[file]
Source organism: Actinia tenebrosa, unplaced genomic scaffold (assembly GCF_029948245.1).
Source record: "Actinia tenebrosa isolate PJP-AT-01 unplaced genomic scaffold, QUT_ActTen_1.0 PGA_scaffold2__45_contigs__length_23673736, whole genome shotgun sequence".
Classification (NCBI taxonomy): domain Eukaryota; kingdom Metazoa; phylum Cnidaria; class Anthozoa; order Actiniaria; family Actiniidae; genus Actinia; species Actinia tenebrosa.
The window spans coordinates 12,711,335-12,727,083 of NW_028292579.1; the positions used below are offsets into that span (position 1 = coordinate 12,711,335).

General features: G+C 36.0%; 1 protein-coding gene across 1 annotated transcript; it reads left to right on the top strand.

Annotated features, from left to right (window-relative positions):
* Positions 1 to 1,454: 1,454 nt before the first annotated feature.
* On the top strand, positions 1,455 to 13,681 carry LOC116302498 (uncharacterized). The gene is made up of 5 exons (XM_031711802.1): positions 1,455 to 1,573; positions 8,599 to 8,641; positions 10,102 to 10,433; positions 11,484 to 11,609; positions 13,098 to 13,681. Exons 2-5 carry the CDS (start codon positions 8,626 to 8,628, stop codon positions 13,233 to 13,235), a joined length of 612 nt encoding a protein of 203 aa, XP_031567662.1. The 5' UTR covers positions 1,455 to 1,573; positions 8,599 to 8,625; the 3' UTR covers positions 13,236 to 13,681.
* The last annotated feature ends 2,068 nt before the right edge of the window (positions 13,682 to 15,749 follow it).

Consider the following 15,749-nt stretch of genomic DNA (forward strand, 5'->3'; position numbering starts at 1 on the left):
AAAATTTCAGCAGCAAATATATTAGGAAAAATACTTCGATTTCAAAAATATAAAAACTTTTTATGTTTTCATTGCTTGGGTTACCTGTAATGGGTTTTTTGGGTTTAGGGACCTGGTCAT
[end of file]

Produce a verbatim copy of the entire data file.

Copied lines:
Source organism: Actinia tenebrosa, unplaced genomic scaffold (assembly GCF_029948245.1).
Source record: "Actinia tenebrosa isolate PJP-AT-01 unplaced genomic scaffold, QUT_ActTen_1.0 PGA_scaffold2__45_contigs__length_23673736, whole genome shotgun sequence".
Classification (NCBI taxonomy): domain Eukaryota; kingdom Metazoa; phylum Cnidaria; class Anthozoa; order Actiniaria; family Actiniidae; genus Actinia; species Actinia tenebrosa.
The window spans coordinates 12,711,335-12,727,083 of NW_028292579.1; the positions used below are offsets into that span (position 1 = coordinate 12,711,335).

General features: G+C 36.0%; 1 protein-coding gene across 1 annotated transcript; it reads left to right on the top strand.

Annotated features, from left to right (window-relative positions):
* Positions 1 to 1,454: 1,454 nt before the first annotated feature.
* On the top strand, positions 1,455 to 13,681 carry LOC116302498 (uncharacterized). The gene is made up of 5 exons (XM_031711802.1): positions 1,455 to 1,573; positions 8,599 to 8,641; positions 10,102 to 10,433; positions 11,484 to 11,609; positions 13,098 to 13,681. Exons 2-5 carry the CDS (start codon positions 8,626 to 8,628, stop codon positions 13,233 to 13,235), a joined length of 612 nt encoding a protein of 203 aa, XP_031567662.1. The 5' UTR covers positions 1,455 to 1,573; positions 8,599 to 8,625; the 3' UTR covers positions 13,236 to 13,681.
* The last annotated feature ends 2,068 nt before the right edge of the window (positions 13,682 to 15,749 follow it).

Consider the following 15,749-nt stretch of genomic DNA (forward strand, 5'->3'; position numbering starts at 1 on the left):
AAAATTTCAGCAGCAAATATATTAGGAAAAATACTTCGATTTCAAAAATATAAAAACTTTTTATGTTTTCATTGCTTGGGTTACCTGTAATGGGTTTTTTGGGTTTAGGGACCTGGTCAT